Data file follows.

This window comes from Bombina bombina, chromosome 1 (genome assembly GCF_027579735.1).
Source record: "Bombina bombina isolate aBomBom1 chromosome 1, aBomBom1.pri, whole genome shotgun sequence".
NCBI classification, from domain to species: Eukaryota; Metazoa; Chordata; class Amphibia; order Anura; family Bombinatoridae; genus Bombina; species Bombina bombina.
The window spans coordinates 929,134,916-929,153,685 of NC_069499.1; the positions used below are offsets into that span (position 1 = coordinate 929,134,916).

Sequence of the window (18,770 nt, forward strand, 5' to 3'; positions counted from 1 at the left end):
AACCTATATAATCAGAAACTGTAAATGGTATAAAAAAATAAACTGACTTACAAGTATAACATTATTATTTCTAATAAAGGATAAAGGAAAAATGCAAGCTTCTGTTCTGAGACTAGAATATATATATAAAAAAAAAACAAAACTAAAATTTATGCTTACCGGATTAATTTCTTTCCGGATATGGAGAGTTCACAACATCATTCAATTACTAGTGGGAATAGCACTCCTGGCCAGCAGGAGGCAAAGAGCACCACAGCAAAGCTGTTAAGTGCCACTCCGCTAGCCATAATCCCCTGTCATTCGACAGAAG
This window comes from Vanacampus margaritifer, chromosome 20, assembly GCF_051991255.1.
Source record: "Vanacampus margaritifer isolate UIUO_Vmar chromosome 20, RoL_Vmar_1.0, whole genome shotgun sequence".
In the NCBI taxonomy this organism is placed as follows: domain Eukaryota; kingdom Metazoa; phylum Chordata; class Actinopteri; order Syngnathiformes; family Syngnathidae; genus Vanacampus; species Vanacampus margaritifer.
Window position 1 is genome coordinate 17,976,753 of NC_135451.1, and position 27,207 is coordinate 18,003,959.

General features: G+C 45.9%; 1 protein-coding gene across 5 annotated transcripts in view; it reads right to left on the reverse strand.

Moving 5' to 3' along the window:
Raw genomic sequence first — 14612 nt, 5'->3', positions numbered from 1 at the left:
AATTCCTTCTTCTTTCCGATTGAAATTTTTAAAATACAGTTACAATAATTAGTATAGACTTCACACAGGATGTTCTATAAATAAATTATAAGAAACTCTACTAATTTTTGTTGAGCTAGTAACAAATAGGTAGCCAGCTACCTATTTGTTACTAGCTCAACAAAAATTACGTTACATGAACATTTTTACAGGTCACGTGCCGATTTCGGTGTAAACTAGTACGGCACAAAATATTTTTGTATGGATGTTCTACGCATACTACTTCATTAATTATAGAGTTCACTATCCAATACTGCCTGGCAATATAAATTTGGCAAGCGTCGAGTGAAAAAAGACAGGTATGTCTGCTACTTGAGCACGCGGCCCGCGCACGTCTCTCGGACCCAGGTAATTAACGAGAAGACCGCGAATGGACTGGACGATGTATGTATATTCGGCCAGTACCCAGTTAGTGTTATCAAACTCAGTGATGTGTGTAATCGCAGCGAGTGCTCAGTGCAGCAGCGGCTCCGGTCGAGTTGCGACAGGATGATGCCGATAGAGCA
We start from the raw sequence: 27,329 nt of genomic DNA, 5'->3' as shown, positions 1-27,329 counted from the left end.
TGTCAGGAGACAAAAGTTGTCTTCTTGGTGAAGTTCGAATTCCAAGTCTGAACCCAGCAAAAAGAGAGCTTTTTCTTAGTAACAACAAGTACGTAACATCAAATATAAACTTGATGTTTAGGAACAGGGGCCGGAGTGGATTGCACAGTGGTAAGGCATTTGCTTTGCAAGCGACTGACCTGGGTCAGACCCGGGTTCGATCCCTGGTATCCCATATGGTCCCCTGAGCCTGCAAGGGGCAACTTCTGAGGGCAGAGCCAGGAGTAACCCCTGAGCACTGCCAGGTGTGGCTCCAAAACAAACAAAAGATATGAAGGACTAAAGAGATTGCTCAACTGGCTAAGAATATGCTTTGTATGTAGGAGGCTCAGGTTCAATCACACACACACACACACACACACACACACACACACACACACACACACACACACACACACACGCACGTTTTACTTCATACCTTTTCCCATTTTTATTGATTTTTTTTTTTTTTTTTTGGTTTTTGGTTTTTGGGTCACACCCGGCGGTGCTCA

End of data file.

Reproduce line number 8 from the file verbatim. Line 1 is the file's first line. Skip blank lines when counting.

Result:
Source record: "Vanacampus margaritifer isolate UIUO_Vmar chromosome 20, RoL_Vmar_1.0, whole genome shotgun sequence".